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East County Wednesday, Jul. 17, 2019 7 months ago

More apartments planned for Lakewood Ranch

Planned apartment complexes concern Eagle Trace residents.
by: Pam Eubanks Senior Editor

When Tony Glaudé purchased his lot in the Eagle Trace community, he knew development would happen nearby.

Still, he had not planned for commercial sites or apartments to be built immediately around his property. He said he was told the wetland area behind his house would remain wetlands. However, according to changes sought by Lakewood Ranch developer Schroeder-Manatee Ranch, the 4.1-acre site behind him already was slated for up to 30,000 square feet of retail development.

SMR now proposes to reduce that figure to 25,000 square feet, but it also seeks changes to the adjacent parcels, including adding three- and four-story apartments along White Eagle Boulevard on property that abuts Eagle Trace.

The developer also seeks to put more apartments on land between 117th Street East and the west side of Eagle Trace’s entrance, an area that backs up to

villas in Eagle Trace.

“We want to at least maintain the integrity of Eagle Trace from a privacy and security standpoint,” Glaudé said. “I haven’t seen anything that alleviates that concern.”

Manatee County Planning Commission members on July 11 recommended approval of the changes to SMR’s Lakewood Centre Development of Regional Impact, which spans 1,495 acres across two areas — roughly north of 44th Avenue to S.R. 64 between Lakewood Ranch and White Eagle boulevards and roughly between Lakewood Ranch and White Eagle boulevards south of Malachite Drive to State Road 70.

SMR’s requests include the addition of 30 acres for a future single-family home rental community off Lakewood Ranch Boulevard, a reduction in land for parks and exchanging 364 multifamily housing entitlements for 225 single family homes. SMR is asking to relocate other entitlements for housing, office and retail within the DRI.

SMR representative Darenda Marvin said the requests overall do not change the number of single-family or multifamily housing, retail or other uses within the DRI site but that it does redistribute them.

Some residents of Eagle Trace are worried about how the changes will impact them, particularly because commercial and multifamily uses now might surround much of their community. Having four-story apartments adjacent to single-home villas, for example, might reduce privacy and possibly security of the neighborhood, which is gated.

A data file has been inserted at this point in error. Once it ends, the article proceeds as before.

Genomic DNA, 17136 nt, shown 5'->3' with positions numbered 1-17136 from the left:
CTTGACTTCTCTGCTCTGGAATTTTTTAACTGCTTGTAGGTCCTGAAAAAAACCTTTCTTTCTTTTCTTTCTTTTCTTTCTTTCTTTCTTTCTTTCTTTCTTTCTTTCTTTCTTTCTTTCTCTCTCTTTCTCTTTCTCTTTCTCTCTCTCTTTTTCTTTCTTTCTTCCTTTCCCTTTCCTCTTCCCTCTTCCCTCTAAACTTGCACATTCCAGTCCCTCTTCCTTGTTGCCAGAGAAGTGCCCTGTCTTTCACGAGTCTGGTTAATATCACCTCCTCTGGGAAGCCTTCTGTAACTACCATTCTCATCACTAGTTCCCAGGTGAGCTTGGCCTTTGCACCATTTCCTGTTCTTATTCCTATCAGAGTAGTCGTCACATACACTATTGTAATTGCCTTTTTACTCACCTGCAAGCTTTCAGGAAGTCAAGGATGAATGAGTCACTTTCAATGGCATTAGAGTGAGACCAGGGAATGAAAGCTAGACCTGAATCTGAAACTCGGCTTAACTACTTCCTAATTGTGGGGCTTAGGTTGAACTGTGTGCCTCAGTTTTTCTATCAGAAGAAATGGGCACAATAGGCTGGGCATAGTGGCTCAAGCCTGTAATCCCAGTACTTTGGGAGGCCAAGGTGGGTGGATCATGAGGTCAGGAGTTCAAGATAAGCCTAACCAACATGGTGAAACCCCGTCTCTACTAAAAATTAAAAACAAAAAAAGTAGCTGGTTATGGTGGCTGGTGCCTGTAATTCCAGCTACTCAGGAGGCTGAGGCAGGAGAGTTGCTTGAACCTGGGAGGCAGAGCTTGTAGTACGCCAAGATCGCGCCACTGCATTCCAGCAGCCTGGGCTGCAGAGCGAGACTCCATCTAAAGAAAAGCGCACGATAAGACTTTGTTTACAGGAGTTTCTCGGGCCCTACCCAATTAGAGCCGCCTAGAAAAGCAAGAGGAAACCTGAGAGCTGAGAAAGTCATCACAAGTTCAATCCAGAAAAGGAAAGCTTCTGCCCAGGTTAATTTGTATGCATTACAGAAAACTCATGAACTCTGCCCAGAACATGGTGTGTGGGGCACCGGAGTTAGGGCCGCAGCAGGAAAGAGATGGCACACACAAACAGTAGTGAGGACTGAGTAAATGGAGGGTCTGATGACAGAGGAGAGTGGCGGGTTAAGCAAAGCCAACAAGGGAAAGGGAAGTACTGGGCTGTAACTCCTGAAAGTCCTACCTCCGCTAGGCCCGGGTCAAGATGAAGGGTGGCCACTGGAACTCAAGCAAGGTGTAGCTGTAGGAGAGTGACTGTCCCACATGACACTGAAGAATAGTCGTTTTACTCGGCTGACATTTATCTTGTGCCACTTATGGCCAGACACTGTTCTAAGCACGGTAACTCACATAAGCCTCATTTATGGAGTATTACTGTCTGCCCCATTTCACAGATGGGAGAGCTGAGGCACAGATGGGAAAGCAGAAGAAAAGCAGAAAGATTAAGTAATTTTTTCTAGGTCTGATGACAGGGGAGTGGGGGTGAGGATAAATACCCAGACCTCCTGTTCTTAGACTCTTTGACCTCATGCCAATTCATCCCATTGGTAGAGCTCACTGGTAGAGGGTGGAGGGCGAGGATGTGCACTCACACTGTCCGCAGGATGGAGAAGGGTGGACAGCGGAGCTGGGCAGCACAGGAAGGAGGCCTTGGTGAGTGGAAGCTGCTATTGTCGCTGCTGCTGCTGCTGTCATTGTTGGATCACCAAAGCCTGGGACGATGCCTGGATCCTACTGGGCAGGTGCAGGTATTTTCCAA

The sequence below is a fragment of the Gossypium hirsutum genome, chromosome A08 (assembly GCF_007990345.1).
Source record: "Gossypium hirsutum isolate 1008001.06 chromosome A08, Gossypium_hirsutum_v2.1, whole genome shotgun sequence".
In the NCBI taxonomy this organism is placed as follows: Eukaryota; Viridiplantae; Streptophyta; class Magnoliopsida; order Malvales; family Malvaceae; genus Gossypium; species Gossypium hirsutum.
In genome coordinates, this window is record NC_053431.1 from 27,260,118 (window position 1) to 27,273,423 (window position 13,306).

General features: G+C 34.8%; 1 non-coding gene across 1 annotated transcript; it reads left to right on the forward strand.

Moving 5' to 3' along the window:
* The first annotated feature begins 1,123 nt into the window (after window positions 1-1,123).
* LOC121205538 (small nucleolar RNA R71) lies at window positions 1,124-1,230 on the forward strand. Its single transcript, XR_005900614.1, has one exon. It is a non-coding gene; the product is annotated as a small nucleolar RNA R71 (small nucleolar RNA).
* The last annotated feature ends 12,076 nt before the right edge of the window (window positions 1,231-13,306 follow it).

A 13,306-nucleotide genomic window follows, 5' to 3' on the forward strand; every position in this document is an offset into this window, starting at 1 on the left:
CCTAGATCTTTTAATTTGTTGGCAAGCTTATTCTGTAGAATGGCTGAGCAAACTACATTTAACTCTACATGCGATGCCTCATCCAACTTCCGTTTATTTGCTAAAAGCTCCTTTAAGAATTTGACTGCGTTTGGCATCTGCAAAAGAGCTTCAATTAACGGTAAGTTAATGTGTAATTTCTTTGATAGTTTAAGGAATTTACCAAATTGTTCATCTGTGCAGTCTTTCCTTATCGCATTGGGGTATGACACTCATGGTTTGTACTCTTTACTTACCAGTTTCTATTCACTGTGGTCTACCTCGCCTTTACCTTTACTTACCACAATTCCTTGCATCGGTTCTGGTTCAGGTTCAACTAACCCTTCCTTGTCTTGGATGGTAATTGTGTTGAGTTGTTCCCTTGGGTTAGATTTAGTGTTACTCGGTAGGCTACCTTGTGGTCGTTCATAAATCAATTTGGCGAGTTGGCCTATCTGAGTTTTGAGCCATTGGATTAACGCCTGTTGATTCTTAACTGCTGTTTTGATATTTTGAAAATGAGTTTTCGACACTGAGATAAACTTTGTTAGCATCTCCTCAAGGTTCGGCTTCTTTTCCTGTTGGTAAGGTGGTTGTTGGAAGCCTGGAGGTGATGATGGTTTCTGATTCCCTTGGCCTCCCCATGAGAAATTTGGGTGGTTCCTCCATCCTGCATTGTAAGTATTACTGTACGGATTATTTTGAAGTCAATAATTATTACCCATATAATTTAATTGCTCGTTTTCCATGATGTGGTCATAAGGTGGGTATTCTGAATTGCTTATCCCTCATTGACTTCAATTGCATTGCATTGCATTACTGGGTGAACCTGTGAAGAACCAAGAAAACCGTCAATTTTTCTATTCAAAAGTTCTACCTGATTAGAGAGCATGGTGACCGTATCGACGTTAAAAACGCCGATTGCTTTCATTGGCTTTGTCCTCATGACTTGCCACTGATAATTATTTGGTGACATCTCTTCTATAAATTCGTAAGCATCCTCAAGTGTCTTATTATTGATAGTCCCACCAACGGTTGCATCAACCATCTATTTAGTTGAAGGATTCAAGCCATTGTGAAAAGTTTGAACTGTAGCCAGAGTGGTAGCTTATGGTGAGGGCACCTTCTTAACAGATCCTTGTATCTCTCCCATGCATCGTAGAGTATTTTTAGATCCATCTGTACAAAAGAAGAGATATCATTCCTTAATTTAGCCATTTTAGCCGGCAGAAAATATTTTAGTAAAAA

“Our concern is putting four stories there,” said Eagle Trace resident Denise Fedorenchik, who lives on the west side of Eagle Trace. “Those people could be looking right into our houses. Even if there’s a wall, that’s not going to fix the view.”

“We’ll lose the sunsets and sunrises,” Eagle Trace’s Jayne Hackett added. “We’re a gated community, and we’re very thickly protected by vegetation now, and we’ll lose that.”

The expectation for four-story apartments on the west side of Eagle Trace stems from site plans shown by CASTO, a privately held, fully integrated real estate services firm. Its website shows a plan for the northeast corner of 117th Street East and State Road 64. It shows an ABC Fine Wine & Spirits plus four unnamed businesses, including a car wash, a gas station, a fast-food restaurant and a service establishment on a 2.9-acre site directly fronting S.R. 64. On the 14.5 acres immediately south, where the land meets Eagle Trace’s boundaries, there would be 247 apartments.

Near Glaudé’s home to the east of Eagle Trace’s entrance — roughly east of Pope Road and north of the future White Eagle Boulevard extension — an overall 13.5 acre site would no longer be home to a future county park and instead would have 138 multifamily units. The adjoining 3.3 acres would swap 30,000 square feet of retail for 154 multifamily units.

SMR also proposes putting up to 425 apartments on another 23.7-acre site at the northwest corner of White Eagle Boulevard and 44th Avenue East, immediately east of B.D. Gullett Elementary and Dr. Mona Jain Middle schools.

Planning Commission Chairman Bill Conerly said he that believes the changes recommended by county staff are consistent with the county’s land development regulations.

“Generally, residential against residential is considered a compatible use,” Conerly said.

He said neighborhood concerns over building height, setbacks, fencing and other details will be addressed by the county later in the development process when the county reviews specific plans for each parcel or development site.

Manatee County commissioners are slated to hear SMR’s request Aug. 1 during the board’s regular land-use meeting.

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